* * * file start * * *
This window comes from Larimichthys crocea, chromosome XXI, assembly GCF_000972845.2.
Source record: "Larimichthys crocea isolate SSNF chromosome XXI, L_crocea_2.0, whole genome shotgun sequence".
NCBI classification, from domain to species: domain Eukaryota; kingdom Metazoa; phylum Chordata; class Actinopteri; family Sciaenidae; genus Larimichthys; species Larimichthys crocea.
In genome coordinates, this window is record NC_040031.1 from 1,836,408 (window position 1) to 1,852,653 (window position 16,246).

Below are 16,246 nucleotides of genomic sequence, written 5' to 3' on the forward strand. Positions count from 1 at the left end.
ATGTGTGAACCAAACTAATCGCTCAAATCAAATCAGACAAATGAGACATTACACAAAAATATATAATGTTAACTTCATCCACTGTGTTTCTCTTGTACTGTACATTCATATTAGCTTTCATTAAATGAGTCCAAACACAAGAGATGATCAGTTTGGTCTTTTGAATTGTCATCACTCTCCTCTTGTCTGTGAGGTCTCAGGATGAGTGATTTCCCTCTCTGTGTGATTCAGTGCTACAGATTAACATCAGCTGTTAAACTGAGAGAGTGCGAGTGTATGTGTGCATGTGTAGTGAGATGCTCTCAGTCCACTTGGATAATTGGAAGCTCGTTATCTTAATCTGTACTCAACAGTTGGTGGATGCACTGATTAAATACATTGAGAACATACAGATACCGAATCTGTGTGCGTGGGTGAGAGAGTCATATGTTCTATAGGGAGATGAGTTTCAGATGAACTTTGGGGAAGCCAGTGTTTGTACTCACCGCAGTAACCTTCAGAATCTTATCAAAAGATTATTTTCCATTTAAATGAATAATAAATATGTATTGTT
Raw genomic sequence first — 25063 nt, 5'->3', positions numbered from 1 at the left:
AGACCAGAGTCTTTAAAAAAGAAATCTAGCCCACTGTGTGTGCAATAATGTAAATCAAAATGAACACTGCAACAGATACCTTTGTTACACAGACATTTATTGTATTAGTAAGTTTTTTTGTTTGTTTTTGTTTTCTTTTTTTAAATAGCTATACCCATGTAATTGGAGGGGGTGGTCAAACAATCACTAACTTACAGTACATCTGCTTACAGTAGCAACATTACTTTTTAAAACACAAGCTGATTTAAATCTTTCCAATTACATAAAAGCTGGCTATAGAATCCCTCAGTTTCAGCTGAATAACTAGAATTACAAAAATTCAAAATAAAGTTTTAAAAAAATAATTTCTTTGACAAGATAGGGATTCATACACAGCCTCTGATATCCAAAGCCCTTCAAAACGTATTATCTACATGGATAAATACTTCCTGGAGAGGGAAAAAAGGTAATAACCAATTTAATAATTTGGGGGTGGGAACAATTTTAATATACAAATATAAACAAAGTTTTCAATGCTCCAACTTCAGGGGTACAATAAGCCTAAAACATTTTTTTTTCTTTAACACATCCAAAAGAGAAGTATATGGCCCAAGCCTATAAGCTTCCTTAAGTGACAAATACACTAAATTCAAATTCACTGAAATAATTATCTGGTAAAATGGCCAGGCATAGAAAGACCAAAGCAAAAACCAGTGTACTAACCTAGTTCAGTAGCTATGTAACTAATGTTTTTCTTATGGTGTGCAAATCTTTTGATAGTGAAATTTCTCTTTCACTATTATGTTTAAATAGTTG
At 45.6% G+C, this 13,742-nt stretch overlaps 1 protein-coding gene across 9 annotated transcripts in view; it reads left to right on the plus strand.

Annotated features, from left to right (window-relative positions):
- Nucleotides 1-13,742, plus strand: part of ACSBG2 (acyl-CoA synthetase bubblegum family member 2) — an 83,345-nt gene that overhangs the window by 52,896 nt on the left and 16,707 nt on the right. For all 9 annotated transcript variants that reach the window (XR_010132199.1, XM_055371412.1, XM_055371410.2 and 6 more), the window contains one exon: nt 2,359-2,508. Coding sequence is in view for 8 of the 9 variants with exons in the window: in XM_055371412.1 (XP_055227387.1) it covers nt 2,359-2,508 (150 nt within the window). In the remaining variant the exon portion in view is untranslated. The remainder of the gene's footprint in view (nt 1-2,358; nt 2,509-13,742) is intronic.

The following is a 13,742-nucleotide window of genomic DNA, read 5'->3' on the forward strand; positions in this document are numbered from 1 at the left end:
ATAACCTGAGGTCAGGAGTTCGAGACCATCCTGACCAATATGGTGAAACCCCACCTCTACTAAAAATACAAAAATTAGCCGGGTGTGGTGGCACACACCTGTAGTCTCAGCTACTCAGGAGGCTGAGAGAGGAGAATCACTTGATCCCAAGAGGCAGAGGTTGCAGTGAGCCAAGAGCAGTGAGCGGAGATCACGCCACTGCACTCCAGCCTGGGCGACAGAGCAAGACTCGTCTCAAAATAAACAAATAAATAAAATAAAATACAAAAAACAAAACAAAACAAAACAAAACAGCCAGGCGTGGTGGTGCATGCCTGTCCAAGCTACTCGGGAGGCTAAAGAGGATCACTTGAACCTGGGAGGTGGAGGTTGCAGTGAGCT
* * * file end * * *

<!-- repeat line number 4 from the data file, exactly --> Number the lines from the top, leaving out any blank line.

In genome coordinates, this window is record NC_040031.1 from 1,836,408 (window position 1) to 1,852,653 (window position 16,246).